Obama Gets Heat to Lead on Climate
"We're at a point where Obama and his team have to lead aggressively, or it won't come together"
WASHINGTON - With the climate change bill edging closer to the Senate floor, President Barack Obama and Majority Leader Harry Reid (D-Nev.) are resuming their well-worn roles as reluctant dance partners.
It's an awkward thing to watch, especially as the duo gain ownership of a controversial piece of legislation that could very well crash and burn over the next couple of weeks.
Both Democrats support the idea of a comprehensive climate bill but neither wants to take the blame if it fails.
Most Senate Democrats - including Reid - insist the president needs to take the lead, and they plan to share that message when they meet with him at the White House. A meeting had been scheduled for Wednesday but was abruptly rescheduled late Tuesday for early next week.
"I think it's pretty clear we have to do something," Reid told reporters Tuesday. "The question is what do we do. Now a lot of that depends on what the White House is going to do to help us get something done."
On big legislative items, Senate Democrats have grown increasingly frustrated by a lack of effective coordination with the White House, arguing that the administration at times seems too slow to respond to attacks or to proactively push the party's message. They complain that Obama didn't use all of his muscle until late in the game on health care reform, and they worry that the situation is being replicated in the climate debate.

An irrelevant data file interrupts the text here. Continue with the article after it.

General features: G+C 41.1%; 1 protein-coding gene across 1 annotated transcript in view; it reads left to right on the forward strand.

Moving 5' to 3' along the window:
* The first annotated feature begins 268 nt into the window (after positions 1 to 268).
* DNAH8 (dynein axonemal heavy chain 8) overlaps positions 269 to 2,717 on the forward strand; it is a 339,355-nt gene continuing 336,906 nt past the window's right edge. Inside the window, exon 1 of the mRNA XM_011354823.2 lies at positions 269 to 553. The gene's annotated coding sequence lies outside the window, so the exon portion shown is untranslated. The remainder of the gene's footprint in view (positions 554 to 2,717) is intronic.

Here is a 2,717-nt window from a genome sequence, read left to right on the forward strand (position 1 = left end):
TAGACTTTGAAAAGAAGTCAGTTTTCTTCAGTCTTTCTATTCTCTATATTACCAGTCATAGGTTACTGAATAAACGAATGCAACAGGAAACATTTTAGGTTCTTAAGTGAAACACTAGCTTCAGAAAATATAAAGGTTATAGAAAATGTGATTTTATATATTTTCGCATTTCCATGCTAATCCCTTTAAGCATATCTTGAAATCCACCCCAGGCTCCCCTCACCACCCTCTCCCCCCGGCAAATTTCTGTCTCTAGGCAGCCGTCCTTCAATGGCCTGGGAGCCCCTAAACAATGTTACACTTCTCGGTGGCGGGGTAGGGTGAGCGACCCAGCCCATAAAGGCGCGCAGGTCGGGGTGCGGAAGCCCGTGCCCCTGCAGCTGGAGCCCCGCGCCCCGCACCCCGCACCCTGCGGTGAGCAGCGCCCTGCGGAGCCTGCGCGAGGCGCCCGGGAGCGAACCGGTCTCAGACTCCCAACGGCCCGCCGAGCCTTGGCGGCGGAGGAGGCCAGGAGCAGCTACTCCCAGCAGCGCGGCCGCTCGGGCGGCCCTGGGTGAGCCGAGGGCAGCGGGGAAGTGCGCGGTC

"I think it's better if they engage earlier in some of these things," said Sen. Sherrod Brown (D-Ohio). "They've done that sometimes, but I'm hopeful they do it now."
At a closed-door meeting of the Senate Democratic Caucus earlier this month, some of those frustrations came to a boil. Several Democrats complained that the administration needed to do a better job of communicating the problems facing the Gulf Coast and the solutions that Congress could provide for them. Reid urged his members to tell the White House about their concerns - only to have several, including Sheldon Whitehouse of Rhode Island, complain that their phone calls were not being returned.
Whitehouse would not comment on the meeting, but others complained that the White House is disengaged on strategy. It's time, they said, for Obama to help pick winners and losers.